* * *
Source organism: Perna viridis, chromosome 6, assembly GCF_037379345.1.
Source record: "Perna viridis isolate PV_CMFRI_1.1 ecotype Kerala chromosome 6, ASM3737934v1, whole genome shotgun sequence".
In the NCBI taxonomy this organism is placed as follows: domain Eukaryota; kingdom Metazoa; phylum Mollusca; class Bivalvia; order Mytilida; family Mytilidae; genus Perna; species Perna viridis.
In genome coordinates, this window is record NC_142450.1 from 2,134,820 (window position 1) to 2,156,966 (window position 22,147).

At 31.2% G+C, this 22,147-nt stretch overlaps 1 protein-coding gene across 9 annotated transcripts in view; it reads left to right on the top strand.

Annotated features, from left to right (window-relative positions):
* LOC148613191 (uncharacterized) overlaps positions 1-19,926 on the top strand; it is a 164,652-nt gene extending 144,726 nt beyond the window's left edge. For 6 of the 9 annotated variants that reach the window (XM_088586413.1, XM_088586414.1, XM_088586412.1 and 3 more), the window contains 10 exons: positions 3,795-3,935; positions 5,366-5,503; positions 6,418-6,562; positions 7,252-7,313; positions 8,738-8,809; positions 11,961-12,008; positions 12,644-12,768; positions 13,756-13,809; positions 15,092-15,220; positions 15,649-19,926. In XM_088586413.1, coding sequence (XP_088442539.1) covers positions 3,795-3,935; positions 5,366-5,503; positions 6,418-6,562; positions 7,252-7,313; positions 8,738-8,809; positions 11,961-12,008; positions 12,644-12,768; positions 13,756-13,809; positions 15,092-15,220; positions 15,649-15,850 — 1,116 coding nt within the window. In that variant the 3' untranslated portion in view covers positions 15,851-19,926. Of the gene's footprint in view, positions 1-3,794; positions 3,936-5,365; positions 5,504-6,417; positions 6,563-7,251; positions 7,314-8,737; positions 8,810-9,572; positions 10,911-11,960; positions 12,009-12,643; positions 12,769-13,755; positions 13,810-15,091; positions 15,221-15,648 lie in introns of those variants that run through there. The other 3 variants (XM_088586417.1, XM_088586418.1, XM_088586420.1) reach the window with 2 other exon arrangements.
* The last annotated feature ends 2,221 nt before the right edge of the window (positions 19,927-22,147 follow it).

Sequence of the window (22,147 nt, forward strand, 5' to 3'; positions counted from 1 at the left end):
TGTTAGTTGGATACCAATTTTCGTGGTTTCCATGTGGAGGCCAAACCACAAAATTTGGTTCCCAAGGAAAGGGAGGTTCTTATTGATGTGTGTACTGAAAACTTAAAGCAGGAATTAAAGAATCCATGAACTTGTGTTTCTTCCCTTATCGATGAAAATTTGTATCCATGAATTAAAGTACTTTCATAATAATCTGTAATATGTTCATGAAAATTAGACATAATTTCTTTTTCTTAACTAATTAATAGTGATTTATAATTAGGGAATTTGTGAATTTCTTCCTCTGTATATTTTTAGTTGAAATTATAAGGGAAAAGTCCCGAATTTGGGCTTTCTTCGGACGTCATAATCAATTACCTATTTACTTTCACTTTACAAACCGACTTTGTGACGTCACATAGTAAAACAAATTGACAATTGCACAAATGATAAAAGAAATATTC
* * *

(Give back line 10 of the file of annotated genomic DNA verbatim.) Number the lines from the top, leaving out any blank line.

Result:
TGTTAGTTGGATACCAATTTTCGTGGTTTCCATGTGGAGGCCAAACCACAAAATTTGGTTCCCAAGGAAAGGGAGGTTCTTATTGATGTGTGTACTGAAAACTTAAAGCAGGAATTAAAGAATCCATGAACTTGTGTTTCTTCCCTTATCGATGAAAATTTGTATCCATGAATTAAAGTACTTTCATAATAATCTGTAATATGTTCATGAAAATTAGACATAATTTCTTTTTCTTAACTAATTAATAGTGATTTATAATTAGGGAATTTGTGAATTTCTTCCTCTGTATATTTTTAGTTGAAATTATAAGGGAAAAGTCCCGAATTTGGGCTTTCTTCGGACGTCATAATCAATTACCTATTTACTTTCACTTTACAAACCGACTTTGTGACGTCACATAGTAAAACAAATTGACAATTGCACAAATGATAAAAGAAATATTC